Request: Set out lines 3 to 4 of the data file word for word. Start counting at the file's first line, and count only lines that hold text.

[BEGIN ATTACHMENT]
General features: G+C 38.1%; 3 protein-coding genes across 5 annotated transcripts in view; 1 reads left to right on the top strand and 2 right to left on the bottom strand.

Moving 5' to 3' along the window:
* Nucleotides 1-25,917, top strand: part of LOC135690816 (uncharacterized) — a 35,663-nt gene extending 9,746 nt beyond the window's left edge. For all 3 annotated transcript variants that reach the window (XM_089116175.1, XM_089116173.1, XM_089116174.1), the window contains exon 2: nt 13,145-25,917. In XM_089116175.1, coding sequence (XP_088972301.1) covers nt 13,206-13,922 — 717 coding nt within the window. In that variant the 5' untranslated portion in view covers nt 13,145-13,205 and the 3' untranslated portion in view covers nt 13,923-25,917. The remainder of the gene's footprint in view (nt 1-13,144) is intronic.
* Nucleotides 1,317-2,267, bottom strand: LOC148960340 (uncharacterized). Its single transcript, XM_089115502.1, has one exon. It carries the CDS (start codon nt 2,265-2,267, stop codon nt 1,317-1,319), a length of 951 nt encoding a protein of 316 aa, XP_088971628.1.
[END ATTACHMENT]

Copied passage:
* Nucleotides 1-25,917, top strand: part of LOC135690816 (uncharacterized) — a 35,663-nt gene extending 9,746 nt beyond the window's left edge. For all 3 annotated transcript variants that reach the window (XM_089116175.1, XM_089116173.1, XM_089116174.1), the window contains exon 2: nt 13,145-25,917. In XM_089116175.1, coding sequence (XP_088972301.1) covers nt 13,206-13,922 — 717 coding nt within the window. In that variant the 5' untranslated portion in view covers nt 13,145-13,205 and the 3' untranslated portion in view covers nt 13,923-25,917. The remainder of the gene's footprint in view (nt 1-13,144) is intronic.
* Nucleotides 1,317-2,267, bottom strand: LOC148960340 (uncharacterized). Its single transcript, XM_089115502.1, has one exon. It carries the CDS (start codon nt 2,265-2,267, stop codon nt 1,317-1,319), a length of 951 nt encoding a protein of 316 aa, XP_088971628.1.